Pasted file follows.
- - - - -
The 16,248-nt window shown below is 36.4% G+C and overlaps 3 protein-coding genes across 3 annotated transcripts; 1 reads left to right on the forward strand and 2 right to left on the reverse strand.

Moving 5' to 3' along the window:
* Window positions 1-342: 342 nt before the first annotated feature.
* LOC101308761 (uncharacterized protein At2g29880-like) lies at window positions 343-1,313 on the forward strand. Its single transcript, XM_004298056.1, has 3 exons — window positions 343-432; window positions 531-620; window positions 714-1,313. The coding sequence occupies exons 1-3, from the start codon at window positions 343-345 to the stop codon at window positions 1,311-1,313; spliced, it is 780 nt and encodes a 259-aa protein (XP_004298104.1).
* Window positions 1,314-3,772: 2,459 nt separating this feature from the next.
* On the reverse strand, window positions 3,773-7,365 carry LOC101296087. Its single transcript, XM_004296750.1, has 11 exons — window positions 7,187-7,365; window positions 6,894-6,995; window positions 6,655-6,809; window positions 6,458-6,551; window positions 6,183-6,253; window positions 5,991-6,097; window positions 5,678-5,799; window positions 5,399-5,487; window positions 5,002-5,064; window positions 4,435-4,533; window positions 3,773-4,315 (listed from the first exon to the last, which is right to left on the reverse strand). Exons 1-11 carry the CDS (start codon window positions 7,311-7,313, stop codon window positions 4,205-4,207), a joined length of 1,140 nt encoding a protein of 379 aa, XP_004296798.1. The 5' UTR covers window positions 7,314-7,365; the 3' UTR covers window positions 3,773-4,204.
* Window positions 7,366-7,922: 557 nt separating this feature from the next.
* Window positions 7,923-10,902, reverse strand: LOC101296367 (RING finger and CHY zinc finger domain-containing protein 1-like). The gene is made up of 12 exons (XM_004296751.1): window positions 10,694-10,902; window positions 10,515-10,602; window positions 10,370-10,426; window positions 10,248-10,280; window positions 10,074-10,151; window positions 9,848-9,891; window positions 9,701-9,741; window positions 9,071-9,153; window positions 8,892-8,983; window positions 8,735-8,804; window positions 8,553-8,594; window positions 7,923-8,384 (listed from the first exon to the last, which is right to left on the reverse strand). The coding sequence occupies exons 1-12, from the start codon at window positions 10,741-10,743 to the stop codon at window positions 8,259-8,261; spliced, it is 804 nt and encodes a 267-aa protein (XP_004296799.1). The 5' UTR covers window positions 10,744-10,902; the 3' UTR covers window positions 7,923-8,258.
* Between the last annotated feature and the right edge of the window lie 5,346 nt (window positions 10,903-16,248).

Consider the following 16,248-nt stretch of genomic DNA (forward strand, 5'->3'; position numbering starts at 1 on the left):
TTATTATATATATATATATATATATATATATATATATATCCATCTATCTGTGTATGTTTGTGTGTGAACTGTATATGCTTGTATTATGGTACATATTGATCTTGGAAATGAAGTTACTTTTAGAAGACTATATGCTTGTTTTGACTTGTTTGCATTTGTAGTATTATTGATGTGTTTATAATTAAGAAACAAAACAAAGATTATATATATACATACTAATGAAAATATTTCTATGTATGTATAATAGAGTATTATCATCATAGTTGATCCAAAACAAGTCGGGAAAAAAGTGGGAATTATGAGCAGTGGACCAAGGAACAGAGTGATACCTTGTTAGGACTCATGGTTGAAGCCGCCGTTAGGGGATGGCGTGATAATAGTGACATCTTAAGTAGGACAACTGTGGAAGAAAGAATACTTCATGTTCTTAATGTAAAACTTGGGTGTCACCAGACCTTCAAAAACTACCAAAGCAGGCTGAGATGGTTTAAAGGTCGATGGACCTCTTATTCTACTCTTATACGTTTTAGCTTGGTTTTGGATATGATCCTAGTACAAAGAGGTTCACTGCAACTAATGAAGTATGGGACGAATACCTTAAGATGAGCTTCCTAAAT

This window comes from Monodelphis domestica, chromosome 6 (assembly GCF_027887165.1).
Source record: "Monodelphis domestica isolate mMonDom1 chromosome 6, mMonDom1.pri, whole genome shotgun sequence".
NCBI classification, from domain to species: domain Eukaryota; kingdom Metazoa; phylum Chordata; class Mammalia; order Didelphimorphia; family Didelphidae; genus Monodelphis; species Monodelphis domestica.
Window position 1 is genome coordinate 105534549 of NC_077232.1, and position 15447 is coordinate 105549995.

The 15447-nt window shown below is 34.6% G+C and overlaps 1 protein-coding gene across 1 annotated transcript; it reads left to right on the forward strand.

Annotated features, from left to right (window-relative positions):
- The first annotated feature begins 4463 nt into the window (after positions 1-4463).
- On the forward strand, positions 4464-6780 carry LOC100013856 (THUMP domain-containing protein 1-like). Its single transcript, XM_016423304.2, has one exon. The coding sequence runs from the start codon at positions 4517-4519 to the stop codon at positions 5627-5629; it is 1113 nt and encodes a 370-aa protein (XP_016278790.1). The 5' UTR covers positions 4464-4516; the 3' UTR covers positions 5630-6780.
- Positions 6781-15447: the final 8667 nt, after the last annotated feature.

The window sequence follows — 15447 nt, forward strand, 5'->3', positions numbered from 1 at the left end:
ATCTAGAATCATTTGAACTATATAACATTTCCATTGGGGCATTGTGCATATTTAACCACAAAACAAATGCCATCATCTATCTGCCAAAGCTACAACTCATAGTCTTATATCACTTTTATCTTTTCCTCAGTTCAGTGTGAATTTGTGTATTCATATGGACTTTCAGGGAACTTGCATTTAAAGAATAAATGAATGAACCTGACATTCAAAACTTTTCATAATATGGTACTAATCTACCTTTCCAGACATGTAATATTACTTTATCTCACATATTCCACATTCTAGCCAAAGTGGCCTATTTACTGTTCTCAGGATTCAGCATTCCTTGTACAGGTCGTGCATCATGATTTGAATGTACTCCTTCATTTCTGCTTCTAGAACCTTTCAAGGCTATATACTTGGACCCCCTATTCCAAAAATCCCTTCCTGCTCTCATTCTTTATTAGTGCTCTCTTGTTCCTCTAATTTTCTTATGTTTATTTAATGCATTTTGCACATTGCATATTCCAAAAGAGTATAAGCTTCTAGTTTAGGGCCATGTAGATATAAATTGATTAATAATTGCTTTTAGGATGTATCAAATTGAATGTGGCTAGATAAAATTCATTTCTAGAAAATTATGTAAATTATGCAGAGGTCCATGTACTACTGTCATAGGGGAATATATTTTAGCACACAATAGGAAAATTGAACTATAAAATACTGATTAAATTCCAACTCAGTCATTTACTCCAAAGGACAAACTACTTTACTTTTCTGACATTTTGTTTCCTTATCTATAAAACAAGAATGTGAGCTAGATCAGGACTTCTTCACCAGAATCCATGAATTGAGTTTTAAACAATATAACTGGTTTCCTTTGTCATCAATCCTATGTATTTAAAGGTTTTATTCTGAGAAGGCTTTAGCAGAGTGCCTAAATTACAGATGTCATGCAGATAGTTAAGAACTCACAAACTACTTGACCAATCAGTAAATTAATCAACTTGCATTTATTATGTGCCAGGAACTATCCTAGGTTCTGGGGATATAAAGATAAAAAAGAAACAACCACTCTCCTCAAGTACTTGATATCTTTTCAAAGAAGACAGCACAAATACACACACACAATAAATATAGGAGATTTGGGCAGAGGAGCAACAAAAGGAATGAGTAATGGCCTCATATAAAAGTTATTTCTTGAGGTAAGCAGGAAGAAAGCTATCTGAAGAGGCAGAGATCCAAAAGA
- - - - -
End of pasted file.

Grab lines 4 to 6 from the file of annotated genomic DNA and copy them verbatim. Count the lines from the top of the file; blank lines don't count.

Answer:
* LOC101308761 (uncharacterized protein At2g29880-like) lies at window positions 343-1,313 on the forward strand. Its single transcript, XM_004298056.1, has 3 exons — window positions 343-432; window positions 531-620; window positions 714-1,313. The coding sequence occupies exons 1-3, from the start codon at window positions 343-345 to the stop codon at window positions 1,311-1,313; spliced, it is 780 nt and encodes a 259-aa protein (XP_004298104.1).
* Window positions 1,314-3,772: 2,459 nt separating this feature from the next.
* On the reverse strand, window positions 3,773-7,365 carry LOC101296087. Its single transcript, XM_004296750.1, has 11 exons — window positions 7,187-7,365; window positions 6,894-6,995; window positions 6,655-6,809; window positions 6,458-6,551; window positions 6,183-6,253; window positions 5,991-6,097; window positions 5,678-5,799; window positions 5,399-5,487; window positions 5,002-5,064; window positions 4,435-4,533; window positions 3,773-4,315 (listed from the first exon to the last, which is right to left on the reverse strand). Exons 1-11 carry the CDS (start codon window positions 7,311-7,313, stop codon window positions 4,205-4,207), a joined length of 1,140 nt encoding a protein of 379 aa, XP_004296798.1. The 5' UTR covers window positions 7,314-7,365; the 3' UTR covers window positions 3,773-4,204.